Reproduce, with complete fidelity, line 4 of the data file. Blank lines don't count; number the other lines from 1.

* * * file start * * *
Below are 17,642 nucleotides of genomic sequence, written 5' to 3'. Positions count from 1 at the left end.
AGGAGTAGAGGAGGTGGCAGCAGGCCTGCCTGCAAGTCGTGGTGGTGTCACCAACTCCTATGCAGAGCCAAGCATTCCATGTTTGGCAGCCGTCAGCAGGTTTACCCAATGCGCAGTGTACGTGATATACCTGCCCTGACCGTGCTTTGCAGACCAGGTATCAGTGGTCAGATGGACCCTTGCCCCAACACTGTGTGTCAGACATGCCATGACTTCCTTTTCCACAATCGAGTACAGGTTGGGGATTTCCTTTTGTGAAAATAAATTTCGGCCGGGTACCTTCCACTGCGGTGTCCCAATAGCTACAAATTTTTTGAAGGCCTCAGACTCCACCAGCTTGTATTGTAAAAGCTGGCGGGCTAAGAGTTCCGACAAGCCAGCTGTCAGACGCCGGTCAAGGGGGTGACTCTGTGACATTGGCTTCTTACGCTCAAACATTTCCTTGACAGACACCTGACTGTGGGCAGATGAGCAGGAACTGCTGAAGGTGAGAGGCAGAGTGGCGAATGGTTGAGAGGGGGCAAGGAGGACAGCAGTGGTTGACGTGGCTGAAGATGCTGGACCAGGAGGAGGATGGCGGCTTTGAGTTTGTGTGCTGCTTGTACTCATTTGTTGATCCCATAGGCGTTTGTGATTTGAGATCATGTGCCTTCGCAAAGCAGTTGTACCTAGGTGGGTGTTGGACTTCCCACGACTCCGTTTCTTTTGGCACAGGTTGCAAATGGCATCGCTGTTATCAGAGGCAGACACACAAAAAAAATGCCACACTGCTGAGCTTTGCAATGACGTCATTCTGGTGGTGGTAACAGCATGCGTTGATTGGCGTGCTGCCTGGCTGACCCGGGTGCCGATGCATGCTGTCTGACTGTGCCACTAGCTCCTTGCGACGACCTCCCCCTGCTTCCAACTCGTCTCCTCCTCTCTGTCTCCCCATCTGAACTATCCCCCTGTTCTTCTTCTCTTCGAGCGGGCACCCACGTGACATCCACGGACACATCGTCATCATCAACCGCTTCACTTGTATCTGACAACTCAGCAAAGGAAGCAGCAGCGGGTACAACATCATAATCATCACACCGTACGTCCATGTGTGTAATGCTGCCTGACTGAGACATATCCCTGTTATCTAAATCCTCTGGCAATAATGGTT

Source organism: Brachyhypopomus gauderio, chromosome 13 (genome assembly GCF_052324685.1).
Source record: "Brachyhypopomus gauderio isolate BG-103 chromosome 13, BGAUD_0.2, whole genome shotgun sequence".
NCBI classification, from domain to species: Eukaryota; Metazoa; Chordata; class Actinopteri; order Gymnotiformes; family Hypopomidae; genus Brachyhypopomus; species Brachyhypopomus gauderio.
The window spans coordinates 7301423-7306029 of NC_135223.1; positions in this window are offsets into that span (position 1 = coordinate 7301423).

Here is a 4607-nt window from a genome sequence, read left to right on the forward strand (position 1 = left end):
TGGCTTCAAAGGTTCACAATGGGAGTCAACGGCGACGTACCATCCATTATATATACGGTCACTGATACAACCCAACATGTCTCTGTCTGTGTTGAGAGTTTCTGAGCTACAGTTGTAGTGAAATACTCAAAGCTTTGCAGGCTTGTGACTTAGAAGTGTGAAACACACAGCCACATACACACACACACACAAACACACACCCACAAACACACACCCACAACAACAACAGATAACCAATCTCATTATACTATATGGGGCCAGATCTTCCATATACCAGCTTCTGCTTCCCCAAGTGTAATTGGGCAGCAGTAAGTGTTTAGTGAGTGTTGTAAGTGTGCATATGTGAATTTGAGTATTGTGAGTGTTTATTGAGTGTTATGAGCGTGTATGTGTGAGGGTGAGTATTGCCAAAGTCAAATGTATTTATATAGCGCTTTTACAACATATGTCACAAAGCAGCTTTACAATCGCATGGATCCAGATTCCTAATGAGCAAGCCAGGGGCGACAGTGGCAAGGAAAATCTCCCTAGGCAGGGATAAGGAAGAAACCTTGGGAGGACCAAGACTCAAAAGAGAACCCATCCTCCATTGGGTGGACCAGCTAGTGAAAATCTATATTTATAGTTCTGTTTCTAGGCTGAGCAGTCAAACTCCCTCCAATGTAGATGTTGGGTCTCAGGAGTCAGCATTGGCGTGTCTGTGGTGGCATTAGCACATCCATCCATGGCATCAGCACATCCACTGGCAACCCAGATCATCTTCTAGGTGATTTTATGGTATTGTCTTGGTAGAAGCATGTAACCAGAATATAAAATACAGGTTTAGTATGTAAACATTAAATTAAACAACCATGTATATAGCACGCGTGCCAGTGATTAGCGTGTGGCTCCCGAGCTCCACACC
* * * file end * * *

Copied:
Source record: "Brachyhypopomus gauderio isolate BG-103 chromosome 13, BGAUD_0.2, whole genome shotgun sequence".